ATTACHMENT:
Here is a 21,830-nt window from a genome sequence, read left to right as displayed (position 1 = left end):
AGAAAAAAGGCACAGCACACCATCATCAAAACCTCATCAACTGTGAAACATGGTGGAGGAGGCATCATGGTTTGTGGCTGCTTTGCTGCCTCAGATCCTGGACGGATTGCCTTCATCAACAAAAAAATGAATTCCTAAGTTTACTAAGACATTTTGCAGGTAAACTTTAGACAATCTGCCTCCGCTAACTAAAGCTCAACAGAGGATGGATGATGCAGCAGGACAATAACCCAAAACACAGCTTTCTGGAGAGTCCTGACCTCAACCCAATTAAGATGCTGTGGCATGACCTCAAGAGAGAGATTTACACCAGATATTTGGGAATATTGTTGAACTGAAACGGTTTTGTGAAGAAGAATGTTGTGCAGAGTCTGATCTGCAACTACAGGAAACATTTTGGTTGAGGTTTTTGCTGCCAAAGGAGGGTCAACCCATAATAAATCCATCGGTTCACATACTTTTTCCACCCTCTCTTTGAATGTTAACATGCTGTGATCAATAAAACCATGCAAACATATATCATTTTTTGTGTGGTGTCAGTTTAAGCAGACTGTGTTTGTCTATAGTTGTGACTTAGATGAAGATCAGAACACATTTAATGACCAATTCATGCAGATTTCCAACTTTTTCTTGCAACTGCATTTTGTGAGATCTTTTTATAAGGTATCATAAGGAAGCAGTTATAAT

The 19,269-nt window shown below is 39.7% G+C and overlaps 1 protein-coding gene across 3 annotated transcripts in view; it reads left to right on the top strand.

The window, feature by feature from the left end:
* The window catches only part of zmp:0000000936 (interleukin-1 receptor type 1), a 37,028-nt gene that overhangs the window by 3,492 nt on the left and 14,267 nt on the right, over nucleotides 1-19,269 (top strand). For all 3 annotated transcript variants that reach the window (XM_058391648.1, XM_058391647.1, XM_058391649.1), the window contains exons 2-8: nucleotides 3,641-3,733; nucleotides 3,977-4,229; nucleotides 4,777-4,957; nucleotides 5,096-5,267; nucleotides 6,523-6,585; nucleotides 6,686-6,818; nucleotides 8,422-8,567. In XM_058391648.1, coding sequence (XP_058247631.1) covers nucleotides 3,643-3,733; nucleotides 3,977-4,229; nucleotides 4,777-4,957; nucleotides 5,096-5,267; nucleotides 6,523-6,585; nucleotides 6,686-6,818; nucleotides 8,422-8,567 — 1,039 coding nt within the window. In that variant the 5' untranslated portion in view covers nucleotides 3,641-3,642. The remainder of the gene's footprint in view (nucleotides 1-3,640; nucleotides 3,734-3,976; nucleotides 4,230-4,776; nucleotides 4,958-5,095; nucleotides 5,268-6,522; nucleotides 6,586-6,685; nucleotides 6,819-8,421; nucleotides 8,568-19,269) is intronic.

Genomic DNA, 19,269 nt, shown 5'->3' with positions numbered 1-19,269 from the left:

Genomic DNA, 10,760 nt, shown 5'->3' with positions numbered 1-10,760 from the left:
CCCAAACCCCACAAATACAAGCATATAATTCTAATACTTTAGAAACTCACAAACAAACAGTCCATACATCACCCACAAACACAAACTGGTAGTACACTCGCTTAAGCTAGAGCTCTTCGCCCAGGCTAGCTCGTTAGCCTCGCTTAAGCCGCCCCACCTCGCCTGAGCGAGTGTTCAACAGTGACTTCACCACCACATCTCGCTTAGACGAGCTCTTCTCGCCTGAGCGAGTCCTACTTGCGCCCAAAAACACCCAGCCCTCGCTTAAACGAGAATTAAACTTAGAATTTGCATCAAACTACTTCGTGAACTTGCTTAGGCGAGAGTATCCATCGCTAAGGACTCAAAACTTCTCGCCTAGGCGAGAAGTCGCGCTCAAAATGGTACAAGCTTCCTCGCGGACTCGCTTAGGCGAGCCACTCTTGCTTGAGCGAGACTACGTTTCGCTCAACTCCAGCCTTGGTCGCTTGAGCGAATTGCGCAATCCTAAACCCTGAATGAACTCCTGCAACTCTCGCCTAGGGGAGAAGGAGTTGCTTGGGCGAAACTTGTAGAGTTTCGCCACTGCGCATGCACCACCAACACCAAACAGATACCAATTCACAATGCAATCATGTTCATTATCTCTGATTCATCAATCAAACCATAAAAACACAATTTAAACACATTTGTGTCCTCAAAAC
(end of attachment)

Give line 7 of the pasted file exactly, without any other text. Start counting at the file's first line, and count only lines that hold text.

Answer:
Genomic DNA, 10,760 nt, shown 5'->3' with positions numbered 1-10,760 from the left: